- Defects – Whenever your product or service is not fit for use. This means reworking or scrapping it, which are not real solutions. After all, both add additional costs to your operation without delivering any value to the customer. There is no clear line between their purchase and the costs you take on in this case. An example is a product that is missing a part or that is the wrong colour.
- Skills – The new, eighth waste added to the philosophy is under-utilized skills and talent. It can also be thought of as the waste of human potential. It happens when organisations separate management from employees too strongly. Not involving employees in the organisation and management of the activities they perform daily is a mistake, and results in a lack of knowledge and expertise from the frontline needed to improve processes. The way this plays out is usually a lack of training, poor incentives, not asking for feedback, or providing employees with the wrong tools for the job.
Why It Is Important For My Company to Identify Lean Waste
Now that we know what lean wastes refer to, it is possible to infer why being able to identify lean waste in your business processes is important. In a nutshell:
If you do not identify lean waste, your costs add up without evening out by payment from your customers.
By spotting the places in your business process where you can reduce spending and save instead, you save money while running your business more efficiently. And this will please your customers a lot more as well.
During times of economic uncertainty, it is of the utmost importance for organisations to be able to identify their lean waste. It is only by doing so and improving their processes accordingly that they will be able to save money and optimise without compromising the quality of their offer.
Attempting to identify lean waste without process mapping will only lead to rash decision-making that will have a negative impact at some point.
But how does a process map help you identify lean waste?
How Skore as a Process Mapping Software Identifies Lean Waste
Our tool is intended specifically for process mapping, and it can be easily used interactively during a workshop or for mapping independently in an asynchronous schedule.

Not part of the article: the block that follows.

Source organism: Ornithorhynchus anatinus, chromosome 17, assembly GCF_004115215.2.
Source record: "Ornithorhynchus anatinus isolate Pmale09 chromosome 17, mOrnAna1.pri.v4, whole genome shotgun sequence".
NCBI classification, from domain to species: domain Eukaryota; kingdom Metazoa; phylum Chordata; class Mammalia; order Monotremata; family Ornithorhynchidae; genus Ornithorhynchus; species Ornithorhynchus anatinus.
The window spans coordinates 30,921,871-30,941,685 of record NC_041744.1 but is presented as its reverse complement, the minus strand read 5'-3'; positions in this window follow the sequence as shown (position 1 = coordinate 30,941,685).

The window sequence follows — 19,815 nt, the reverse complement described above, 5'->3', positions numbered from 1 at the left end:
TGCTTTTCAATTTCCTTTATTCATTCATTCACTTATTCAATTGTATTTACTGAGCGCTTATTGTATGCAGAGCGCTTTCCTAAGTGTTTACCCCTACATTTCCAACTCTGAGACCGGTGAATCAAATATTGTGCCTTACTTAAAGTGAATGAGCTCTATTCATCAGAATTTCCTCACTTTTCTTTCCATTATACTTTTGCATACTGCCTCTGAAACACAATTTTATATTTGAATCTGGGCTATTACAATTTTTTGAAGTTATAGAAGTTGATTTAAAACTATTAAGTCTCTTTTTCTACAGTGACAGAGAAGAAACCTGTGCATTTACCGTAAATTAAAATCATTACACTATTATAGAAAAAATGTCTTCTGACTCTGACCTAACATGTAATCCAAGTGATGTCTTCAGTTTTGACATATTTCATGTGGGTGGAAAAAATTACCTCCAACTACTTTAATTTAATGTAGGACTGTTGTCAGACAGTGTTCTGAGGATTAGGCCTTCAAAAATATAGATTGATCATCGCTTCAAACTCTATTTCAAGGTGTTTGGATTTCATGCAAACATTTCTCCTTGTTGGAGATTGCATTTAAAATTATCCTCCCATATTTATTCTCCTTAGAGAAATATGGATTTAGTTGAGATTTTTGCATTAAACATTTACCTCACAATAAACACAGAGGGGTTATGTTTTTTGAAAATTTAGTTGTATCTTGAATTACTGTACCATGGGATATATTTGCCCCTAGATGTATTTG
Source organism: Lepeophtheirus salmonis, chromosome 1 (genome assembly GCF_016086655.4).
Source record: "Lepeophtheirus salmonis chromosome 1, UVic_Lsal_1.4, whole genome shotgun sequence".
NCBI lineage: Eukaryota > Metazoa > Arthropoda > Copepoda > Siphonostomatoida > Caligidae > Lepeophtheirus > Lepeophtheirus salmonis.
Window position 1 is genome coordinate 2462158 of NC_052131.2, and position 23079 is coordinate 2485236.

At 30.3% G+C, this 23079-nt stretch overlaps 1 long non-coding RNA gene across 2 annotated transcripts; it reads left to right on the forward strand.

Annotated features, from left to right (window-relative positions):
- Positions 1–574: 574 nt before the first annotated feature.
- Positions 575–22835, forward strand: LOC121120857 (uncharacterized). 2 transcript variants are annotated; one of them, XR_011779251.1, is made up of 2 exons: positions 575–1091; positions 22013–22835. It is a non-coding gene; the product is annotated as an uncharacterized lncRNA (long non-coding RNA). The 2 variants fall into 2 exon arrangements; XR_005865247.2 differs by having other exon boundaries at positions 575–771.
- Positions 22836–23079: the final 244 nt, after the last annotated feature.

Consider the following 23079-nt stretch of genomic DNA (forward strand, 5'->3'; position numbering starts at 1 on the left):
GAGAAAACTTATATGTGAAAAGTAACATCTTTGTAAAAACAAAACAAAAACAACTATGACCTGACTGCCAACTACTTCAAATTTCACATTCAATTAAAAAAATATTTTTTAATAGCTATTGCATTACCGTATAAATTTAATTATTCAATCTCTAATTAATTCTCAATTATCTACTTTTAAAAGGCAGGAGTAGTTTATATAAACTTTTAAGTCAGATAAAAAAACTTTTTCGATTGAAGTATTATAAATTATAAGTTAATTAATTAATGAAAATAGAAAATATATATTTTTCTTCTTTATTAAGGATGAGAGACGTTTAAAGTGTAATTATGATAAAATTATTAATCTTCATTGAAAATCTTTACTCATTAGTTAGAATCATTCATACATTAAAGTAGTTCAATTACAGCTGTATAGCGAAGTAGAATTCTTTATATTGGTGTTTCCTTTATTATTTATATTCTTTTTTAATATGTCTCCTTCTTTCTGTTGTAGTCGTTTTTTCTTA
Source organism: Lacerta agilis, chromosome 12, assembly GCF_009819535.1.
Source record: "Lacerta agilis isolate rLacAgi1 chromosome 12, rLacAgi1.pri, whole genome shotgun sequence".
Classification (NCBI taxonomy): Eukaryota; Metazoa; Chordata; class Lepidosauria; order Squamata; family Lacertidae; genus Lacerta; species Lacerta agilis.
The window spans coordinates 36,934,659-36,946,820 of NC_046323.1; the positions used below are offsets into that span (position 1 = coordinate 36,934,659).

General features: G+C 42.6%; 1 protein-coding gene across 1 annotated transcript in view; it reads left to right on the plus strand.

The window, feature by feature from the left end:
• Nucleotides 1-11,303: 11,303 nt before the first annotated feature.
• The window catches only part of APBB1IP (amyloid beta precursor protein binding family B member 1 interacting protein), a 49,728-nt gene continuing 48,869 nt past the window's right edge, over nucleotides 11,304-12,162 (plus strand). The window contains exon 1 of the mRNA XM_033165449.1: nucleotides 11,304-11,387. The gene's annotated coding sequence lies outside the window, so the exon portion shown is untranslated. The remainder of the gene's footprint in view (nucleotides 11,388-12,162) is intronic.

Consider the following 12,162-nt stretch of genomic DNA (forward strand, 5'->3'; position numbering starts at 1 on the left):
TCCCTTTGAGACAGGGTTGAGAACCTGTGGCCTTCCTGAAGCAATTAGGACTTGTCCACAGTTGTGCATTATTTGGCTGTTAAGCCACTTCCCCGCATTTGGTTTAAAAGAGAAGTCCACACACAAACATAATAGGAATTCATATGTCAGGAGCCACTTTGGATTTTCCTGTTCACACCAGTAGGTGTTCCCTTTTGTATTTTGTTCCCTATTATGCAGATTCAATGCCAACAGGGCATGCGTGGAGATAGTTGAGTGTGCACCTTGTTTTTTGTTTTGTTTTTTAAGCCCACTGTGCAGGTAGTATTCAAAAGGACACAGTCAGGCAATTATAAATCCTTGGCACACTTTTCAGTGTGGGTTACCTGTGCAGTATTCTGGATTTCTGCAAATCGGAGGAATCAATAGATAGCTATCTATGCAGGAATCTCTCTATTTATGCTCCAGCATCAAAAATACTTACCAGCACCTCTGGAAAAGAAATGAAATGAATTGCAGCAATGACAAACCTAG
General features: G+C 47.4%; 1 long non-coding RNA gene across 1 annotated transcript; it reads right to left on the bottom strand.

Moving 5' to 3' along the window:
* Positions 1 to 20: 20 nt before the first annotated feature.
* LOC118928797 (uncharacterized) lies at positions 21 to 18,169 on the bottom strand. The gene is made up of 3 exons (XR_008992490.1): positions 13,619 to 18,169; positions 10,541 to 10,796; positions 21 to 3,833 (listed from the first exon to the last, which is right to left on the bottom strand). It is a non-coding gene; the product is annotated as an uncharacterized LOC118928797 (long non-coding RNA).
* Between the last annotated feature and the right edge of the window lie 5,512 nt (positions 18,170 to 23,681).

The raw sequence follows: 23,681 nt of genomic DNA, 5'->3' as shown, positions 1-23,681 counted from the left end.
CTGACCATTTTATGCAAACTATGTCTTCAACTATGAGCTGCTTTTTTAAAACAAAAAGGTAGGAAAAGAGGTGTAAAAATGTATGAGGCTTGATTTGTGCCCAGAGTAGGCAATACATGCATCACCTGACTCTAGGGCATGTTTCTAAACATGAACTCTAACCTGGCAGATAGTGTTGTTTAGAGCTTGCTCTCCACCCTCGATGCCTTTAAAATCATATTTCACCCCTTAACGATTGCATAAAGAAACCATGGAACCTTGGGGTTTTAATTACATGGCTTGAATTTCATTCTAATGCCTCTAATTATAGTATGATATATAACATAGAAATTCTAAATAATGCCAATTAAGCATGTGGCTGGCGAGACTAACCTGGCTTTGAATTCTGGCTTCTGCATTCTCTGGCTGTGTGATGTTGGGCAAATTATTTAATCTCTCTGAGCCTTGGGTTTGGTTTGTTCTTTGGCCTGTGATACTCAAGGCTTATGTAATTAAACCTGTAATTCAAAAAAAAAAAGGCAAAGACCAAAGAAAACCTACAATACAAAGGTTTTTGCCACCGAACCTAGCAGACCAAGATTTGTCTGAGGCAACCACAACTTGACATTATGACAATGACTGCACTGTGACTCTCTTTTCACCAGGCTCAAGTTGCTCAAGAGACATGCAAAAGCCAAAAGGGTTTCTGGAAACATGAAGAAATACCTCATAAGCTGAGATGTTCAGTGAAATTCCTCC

Our use of Universal Process Notation (UPN) also makes it easy for everyone to follow along, from stakeholders to employees. This means frontline workers can easily provide key insights into what they do every day and how they solve problems they come across at the moment.
Based on this, owners can work on specific processes and steps that correspond to those problems, removing complications such as excessive forms or waiting periods for certain materials. This helps reduce the costs of activities.
The tool itself also suggests spots for improvement. By following these suggestions and changing processes, businesses will soon find themselves spending less and making more.
For a close-up look at how Skore works specifically to identify lean waste, you can take a look here at our lean webinar event.
Need some more convincing?
You can read even more success stories from happy customers to help convince you of the impact Skore can have on your business as soon as you begin using it.
At the end of the day, our focus is on helping all of our clients obtain clarity and direction of where their business currently is. How it works and why it works the way it does, and where it can be improved upon to spend less and make more.
And we want to help you do the same.
Tools such as Skore exist for the sole purpose of helping businesses improve their processes and reduce lean waste in the twenty-first century.
It is no longer necessary to depend on pencil and paper to map your processes. With Skore, you can understand your business and how it is run, and communicate it to others in a quick, clean, and detailed visualization.
The eighth wastes of lean won’t know what hit them when you optimise and improve your processes.